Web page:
Fuming tourist in Cornwall slams pubs for being booked for 'next two months' while on holiday

A TOURIST in Cornwall is the latest to complain about their holiday, after being told a nearby pub was booked up for the next two months.

They are the latest in a long string of problems holidaymakers are citing, with Cornwall seeing a huge influx in tourists this year due to international travel bans.

The woman, who went by the name Kay M, complained on TripAdvisor that she was unable to book a table, and had to "scrape something together" at home instead.

She wrote on TripAdvisor, according to Cornwall Live: "Pub not wishing to serve you anything! We visited The Ship Inn hoping to get food only to be told we could neither have food or drink as they were fully booked for at least eight weeks!"

She added that she saw empty tables but were not allowed to use them, and tried other cafes who had either stopped serving food or were too expensive.

While the holidaymaker said she "understood" they were short staffed, she didn't agree with being able to book pubs so far in advance.

She finished: "We had to plan our days around where we could eat, which really did affect our holiday!"

Her complaints follow a wave of problems cited by holidaymakers, including being too busy and too expensive.

One family left their holiday early after saying there was too many people there, going as far as to say Newquay should have been on the travel ban list.

Another tourist slammed the beaches for having too much seaweed while one dad was quoted a whopping £71,000 for a week's holiday in St Ives.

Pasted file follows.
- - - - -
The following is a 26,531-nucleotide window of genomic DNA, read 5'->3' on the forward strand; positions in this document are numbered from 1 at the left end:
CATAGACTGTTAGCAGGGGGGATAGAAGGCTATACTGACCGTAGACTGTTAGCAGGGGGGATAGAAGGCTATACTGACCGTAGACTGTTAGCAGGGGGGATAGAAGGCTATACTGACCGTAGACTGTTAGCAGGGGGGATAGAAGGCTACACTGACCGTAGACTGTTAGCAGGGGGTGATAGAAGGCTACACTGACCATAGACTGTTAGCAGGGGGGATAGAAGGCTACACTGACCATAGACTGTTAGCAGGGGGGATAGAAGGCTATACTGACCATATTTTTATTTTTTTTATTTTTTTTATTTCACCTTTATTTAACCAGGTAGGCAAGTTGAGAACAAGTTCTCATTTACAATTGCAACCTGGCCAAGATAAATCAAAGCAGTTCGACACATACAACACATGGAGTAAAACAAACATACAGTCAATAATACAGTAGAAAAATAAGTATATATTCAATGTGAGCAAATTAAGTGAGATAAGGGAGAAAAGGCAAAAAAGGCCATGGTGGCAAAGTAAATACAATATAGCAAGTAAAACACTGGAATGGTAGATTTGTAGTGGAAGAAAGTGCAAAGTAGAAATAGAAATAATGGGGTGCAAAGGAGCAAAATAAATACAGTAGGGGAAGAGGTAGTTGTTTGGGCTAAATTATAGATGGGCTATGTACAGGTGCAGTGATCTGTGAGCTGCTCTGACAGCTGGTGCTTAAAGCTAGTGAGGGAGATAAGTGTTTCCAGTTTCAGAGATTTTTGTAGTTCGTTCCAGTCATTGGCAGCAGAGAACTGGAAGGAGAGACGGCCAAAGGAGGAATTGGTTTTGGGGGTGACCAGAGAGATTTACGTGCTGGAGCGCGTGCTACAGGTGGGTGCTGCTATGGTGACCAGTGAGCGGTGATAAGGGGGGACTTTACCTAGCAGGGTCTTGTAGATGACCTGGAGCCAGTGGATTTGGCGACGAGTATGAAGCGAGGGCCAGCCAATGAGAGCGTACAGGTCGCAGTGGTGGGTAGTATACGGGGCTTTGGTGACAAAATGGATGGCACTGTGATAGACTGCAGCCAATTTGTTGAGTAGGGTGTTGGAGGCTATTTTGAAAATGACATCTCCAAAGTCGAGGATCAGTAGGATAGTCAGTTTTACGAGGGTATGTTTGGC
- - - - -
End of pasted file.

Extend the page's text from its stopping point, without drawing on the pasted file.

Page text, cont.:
Social media has seen people complain in recent days of the bad experience they've had – one woman wrote: "My parents spent £2k on self catering place in Cornwall. Hated it. Way over crowded, hours in queues and massive price hikes on everything."

According to the BBC, Visit Cornwall has estimated that there are up to 210,000 Brits holidaying in the area – up from the usual 180,000.

Visit Cornwall boss Malcom Bell said: "Visitors are not getting a good experience, locals are frustrated and systems can't cope".

However, Mark Duddridge, chairman of the Cornwall and Isles of Scilly Local Enterprise Partnership (LEP) said they don't want to put people off visiting the region.

He said: "We mustn’t demonise tourism. The fact that so many people come to spend their time here in Cornwall gives us such a huge boost and puts us on the map.

“But we also know that if you get it wrong you will damage the offer, it will get too busy. We have to make sure we don’t damage it.”

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